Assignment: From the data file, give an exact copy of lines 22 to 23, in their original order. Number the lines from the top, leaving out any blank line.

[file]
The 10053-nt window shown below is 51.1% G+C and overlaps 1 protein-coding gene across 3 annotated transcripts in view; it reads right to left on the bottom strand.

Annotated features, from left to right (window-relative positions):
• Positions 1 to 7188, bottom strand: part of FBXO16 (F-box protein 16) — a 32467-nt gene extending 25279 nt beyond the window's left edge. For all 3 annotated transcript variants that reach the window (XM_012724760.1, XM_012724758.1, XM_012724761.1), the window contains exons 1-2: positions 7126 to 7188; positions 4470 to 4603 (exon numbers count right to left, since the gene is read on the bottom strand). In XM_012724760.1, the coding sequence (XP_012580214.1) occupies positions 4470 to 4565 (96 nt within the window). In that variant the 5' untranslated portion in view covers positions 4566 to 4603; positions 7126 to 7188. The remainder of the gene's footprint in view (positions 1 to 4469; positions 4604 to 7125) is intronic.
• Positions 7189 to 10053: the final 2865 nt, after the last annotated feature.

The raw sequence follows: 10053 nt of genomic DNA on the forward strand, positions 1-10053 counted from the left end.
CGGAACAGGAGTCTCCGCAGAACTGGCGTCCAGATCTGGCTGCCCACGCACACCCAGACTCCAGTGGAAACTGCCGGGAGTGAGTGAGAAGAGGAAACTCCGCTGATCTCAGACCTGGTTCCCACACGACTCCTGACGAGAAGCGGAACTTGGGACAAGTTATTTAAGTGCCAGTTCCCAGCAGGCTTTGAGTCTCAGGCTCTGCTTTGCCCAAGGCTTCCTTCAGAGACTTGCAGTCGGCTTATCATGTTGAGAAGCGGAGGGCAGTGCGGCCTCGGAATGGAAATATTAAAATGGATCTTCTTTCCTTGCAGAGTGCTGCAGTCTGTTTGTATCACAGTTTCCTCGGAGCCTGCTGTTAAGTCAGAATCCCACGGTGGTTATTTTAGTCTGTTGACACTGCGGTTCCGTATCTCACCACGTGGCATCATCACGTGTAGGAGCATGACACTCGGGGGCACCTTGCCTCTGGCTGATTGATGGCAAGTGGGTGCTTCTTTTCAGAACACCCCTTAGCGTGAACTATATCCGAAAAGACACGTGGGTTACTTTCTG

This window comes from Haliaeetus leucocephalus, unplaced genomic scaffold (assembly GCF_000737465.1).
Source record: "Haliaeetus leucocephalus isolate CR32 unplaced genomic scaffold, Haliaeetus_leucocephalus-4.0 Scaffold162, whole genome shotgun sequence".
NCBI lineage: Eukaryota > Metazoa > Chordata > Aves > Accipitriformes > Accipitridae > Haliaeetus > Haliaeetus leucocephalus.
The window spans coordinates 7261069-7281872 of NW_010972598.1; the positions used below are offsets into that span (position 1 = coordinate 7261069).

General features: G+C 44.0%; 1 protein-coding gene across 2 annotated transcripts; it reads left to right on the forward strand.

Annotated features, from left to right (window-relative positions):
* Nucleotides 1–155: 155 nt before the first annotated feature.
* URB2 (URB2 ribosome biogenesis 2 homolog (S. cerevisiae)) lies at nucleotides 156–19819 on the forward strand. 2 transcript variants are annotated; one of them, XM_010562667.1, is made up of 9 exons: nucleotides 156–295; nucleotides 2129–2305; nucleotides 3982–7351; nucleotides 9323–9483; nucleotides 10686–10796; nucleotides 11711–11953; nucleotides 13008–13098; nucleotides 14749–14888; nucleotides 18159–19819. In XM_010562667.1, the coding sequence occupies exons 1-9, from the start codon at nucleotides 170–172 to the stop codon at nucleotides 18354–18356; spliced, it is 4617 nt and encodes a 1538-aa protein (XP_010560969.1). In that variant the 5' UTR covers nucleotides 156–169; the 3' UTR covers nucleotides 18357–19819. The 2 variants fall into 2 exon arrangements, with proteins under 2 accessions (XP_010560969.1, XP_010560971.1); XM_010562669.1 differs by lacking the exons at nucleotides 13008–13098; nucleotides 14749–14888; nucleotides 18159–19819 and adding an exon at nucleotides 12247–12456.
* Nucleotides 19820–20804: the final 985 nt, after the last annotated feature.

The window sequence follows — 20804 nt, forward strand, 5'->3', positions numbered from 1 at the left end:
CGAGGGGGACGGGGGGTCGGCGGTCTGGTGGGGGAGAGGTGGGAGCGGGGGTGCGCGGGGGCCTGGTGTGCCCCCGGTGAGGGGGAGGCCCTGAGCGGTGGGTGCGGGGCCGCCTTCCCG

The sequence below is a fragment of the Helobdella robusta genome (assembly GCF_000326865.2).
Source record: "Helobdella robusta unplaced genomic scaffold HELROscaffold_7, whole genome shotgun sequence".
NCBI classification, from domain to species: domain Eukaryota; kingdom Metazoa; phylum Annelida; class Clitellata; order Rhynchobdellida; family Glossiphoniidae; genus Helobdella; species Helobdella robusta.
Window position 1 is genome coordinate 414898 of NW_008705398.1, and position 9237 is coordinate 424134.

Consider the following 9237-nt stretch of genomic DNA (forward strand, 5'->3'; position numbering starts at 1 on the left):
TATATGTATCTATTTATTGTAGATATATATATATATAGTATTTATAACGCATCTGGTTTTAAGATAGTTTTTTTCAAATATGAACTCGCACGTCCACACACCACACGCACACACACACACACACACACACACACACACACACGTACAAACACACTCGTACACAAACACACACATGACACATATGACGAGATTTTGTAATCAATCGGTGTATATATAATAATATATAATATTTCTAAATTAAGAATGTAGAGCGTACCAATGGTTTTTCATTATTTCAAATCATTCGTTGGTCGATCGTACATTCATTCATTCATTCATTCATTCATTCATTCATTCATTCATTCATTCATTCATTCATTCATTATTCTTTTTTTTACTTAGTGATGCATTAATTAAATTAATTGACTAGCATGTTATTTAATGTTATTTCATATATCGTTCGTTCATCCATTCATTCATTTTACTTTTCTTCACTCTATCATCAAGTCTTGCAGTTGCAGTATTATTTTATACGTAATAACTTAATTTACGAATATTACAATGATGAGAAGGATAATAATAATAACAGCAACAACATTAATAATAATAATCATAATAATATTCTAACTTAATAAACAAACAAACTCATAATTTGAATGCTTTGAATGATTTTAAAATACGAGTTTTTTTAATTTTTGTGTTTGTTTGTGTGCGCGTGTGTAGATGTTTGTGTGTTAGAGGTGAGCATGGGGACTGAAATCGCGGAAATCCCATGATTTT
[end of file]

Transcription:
Consider the following 9237-nt stretch of genomic DNA (forward strand, 5'->3'; position numbering starts at 1 on the left):
TATATGTATCTATTTATTGTAGATATATATATATATAGTATTTATAACGCATCTGGTTTTAAGATAGTTTTTTTCAAATATGAACTCGCACGTCCACACACCACACGCACACACACACACACACACACACACACACACACACGTACAAACACACTCGTACACAAACACACACATGACACATATGACGAGATTTTGTAATCAATCGGTGTATATATAATAATATATAATATTTCTAAATTAAGAATGTAGAGCGTACCAATGGTTTTTCATTATTTCAAATCATTCGTTGGTCGATCGTACATTCATTCATTCATTCATTCATTCATTCATTCATTCATTCATTCATTCATTCATTCATTCATTATTCTTTTTTTTACTTAGTGATGCATTAATTAAATTAATTGACTAGCATGTTATTTAATGTTATTTCATATATCGTTCGTTCATCCATTCATTCATTTTACTTTTCTTCACTCTATCATCAAGTCTTGCAGTTGCAGTATTATTTTATACGTAATAACTTAATTTACGAATATTACAATGATGAGAAGGATAATAATAATAACAGCAACAACATTAATAATAATAATCATAATAATATTCTAACTTAATAAACAAACAAACTCATAATTTGAATGCTTTGAATGATTTTAAAATACGAGTTTTTTTAATTTTTGTGTTTGTTTGTGTGCGCGTGTGTAGATGTTTGTGTGTTAGAGGTGAGCATGGGGACTGAAATCGCGGAAATCCCATGATTTT